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Great Smoky Mountains: America’s Most Popular National Park

Great Smoky Mountains National Park is America’s most popular national park. It sees well over 10 million visitors every year! That’s almost twice as much as the second-most-visited national park (Grand Canyon National Park sees 5 ½ million visitors a year). Naturally, I had to see what all the fuss was about.

With all the traveling I’ve done around the United States, I actually haven’t seen much of the eastern part of the country. That’s what pushed me to head out on a little road trip around Tennessee and North Carolina earlier this year. Great Smoky Mountains National Park was an important item on my must-see list, and it was the first stop on my trip.

The Great Smoky Mountains has a few things going for it that make it the most popular national park. A big factor in its popularity is location. The park straddles the Tennessee/North Carolina border in the southern U.S. Everything is much closer together on the eastern side of the country, so the park is within easy driving distance of a lot of major cities. Compare that to national parks in the western U.S., where everything is so spread out that visiting can be more difficult.

Great Smoky Mountains National Park

Of course, what really makes Great Smoky Mountains National Park so beloved by visitors is the stunning scenery. The temperate climate of the park, the beautiful blue mountains, and the lush green forests is the reason people return over and over again. Of course, many people visit in autumn to see the bold foliage along the Blue Ridge Parkway, which is considered one of America’s most scenic drives.

I visited the park in late April, and was met with days of low-lying clouds and pouring rain. It certainly changed the park’s scenery, giving it a much moodier vibe—I felt like I was back in the Pacific Northwest! The greens became deeper and darker, and the rivers and waterfalls became fuller and faster.

Great Smoky Mountains National Park

Even though the extensive views I expected were blocked by the clouds, I quite liked the park as I saw it. While Great Smoky Mountains National Park is usually very crowded, I found that visiting during the rainy spring season left my friend and I plenty of space to see the park without chaos. There weren’t too many other people around, which is always a plus in my book.

I spent about 3 days exploring different areas of the park, although the rain did stop me from hiking. Most of my time was spent driving the scenic roads and stopping off at the major sites.

Great Smoky Mountains National Park

Great Smoky Mountains National Park

Great Smoky Mountains National Park


What to do in Great Smoky Mountains National Park

Great Smoky Mountains National Park Clingmans Dome

Clingmans Dome

Clingmans Dome is the highest point in Great Smoky Mountains National Park. Here you’ll find an observation tower with a cool spiral ramp up to the top. This will give you great views over the mountains. Since I was there on a cloudy day, the view was obstructed. But it was still a fun site to visit.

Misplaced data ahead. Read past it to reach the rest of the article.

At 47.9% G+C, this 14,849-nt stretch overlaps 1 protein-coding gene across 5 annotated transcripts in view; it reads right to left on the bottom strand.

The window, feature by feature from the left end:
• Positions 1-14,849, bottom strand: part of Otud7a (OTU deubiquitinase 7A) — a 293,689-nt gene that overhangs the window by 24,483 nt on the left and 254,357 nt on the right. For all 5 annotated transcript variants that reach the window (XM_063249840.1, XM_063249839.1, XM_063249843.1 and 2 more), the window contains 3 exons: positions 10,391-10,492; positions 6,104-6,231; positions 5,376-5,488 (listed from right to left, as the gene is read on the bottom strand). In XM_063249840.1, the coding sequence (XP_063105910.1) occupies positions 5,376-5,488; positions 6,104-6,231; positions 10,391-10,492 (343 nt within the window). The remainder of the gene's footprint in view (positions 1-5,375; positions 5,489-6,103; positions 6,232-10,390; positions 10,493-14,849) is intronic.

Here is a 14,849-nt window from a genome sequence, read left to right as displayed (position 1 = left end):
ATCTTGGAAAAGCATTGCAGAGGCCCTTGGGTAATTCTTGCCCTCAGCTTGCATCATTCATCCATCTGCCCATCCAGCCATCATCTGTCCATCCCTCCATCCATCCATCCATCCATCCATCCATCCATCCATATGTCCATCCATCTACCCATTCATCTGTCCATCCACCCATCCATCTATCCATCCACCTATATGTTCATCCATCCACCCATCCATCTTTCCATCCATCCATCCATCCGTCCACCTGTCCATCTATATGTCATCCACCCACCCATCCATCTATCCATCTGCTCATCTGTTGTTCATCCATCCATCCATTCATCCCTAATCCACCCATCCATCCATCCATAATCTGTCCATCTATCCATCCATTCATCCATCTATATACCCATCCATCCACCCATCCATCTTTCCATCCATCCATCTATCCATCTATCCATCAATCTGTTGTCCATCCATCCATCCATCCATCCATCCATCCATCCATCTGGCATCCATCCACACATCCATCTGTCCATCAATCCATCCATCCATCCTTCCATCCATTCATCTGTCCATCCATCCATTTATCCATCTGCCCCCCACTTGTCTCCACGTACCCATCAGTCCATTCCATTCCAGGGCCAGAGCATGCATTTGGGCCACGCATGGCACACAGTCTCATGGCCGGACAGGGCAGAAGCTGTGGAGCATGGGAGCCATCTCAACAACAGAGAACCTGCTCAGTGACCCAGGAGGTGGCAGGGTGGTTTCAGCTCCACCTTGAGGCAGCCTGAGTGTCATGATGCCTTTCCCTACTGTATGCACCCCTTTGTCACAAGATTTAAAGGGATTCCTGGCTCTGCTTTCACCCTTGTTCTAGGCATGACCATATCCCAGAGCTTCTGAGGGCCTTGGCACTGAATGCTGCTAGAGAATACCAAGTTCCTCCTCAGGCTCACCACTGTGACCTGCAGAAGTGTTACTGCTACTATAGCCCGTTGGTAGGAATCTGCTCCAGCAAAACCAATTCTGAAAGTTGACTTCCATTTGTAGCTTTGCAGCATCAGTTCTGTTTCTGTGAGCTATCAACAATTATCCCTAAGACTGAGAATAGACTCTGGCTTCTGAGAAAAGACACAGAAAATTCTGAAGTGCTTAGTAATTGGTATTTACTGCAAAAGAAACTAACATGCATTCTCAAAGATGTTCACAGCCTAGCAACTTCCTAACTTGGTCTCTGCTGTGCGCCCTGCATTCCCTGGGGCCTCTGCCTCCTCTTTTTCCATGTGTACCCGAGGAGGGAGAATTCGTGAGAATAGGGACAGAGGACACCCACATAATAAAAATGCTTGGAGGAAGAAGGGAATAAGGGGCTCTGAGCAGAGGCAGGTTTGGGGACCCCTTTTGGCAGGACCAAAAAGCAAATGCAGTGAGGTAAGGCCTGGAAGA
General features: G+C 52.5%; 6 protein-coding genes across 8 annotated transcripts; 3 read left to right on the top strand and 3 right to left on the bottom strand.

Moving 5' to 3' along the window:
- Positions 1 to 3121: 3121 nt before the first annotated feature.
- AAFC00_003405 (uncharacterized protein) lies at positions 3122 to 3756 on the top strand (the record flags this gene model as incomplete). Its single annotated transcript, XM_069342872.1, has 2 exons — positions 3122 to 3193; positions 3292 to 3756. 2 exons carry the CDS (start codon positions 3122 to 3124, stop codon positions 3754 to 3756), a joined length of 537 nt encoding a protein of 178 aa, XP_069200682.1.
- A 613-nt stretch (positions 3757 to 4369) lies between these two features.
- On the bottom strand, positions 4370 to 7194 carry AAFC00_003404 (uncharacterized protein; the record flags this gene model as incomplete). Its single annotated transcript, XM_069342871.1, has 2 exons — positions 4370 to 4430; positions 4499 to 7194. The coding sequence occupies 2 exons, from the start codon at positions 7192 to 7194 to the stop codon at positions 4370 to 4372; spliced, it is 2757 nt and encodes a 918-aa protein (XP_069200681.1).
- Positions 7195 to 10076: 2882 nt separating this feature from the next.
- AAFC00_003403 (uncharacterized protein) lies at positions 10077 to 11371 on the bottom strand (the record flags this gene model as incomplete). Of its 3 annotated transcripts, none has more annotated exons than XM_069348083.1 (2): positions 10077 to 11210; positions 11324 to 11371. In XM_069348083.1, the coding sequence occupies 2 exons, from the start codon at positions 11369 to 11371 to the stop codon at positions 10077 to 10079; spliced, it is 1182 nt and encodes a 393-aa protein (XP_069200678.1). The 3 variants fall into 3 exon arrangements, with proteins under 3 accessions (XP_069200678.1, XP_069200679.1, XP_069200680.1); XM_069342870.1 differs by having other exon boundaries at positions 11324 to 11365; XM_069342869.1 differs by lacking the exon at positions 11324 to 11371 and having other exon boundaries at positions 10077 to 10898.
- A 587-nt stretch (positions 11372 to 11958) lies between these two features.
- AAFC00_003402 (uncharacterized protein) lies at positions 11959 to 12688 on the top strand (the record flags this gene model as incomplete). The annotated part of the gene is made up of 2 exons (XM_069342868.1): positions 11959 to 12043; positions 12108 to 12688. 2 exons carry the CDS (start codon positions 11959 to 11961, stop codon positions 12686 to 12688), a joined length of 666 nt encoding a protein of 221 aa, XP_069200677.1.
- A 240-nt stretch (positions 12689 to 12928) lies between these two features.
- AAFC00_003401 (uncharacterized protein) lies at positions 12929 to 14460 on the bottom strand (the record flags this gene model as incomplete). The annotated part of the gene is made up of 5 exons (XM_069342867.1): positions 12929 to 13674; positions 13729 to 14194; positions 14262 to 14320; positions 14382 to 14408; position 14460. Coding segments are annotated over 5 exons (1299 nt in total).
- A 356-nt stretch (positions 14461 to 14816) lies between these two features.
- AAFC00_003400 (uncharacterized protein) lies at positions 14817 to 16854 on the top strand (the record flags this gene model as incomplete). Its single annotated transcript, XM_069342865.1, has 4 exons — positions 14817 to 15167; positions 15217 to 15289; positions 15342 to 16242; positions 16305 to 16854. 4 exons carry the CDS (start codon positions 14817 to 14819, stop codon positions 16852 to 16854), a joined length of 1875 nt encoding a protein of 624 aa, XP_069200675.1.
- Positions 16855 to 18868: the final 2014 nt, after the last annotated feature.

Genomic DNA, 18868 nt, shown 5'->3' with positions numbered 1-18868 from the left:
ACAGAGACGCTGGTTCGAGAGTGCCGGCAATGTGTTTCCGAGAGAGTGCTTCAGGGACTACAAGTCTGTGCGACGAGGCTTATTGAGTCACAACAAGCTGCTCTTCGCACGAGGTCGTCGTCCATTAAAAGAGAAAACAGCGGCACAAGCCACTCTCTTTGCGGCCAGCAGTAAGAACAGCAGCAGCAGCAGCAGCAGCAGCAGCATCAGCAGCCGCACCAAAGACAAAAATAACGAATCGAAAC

Great Smoky Mountains National Park

Newfound Gap  

The Newfound Gap is the lowest pass in the mountains. It’s located on the Newfound Gap road, which runs across the park from Gatlinburg, Tennessee to Cherokee, North Carolina. At the high point, pull off the road and get another great view. You can also stand on the Tennessee/North Carolina border here.

Great Smoky Mountains National Park Elkmont

Elkmont

Elkmont is the Great Smoky Mountains’ ghost town. This little resort town was built up in the early 20th century. City dwellers had cottages here so they could retreat to the mountains in the summer. The land was bought up so it could be turned into a national park, residents left, and the buildings were ordered to be demolished to return the land to its natural state. A handful of buildings remain and it’s pretty eerie walking around this little camp.

Great Smoky Mountains National Park

Roaring Fork

Roaring Fork is a scenic one-way loop near Gatlinburg. It’s a pretty short loop, but there are so many places to stop off. You’ll find a few waterfalls and lots of historic buildings.

Great Smoky Mountains National Park

Cades Cove

Cades Cove is another scenic drive within the park. Expect to see plenty of wildlife around here, plus even more historic cabins and mills.

Great Smoky Mountains National Park Appalachian Trail

Appalachian Trail

The famous thru-hiking trail runs all the way through Great Smoky Mountains National Park. If you’re not interested in doing the full trail (which runs from Georgia to Maine), you can hike part of it within the park.

Great Smoky Mountains National Park

Mountain Farm Museum

If you’re interested in the history of the area’s early settlers, check out the Mountain Farm Museum. You can do a quick self-guided tour, which takes you around some historic log cabins, and tells you a bit about farm life in the 1800s.

Of course there’s plenty more to do in the Great Smoky Mountains. If you enjoy the outdoors, there are so many opportunities to hike and camp. You can check out some of the trails here.


Great Smoky Mountains National Park

Great Smoky Mountains National Park

Great Smoky Mountains National Park

Great Smoky Mountains National Park

Great Smoky Mountains National Park

Great Smoky Mountains National Park Mingus Mill


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Great Smoky Mountains National Park -- America's Most Popular National Park

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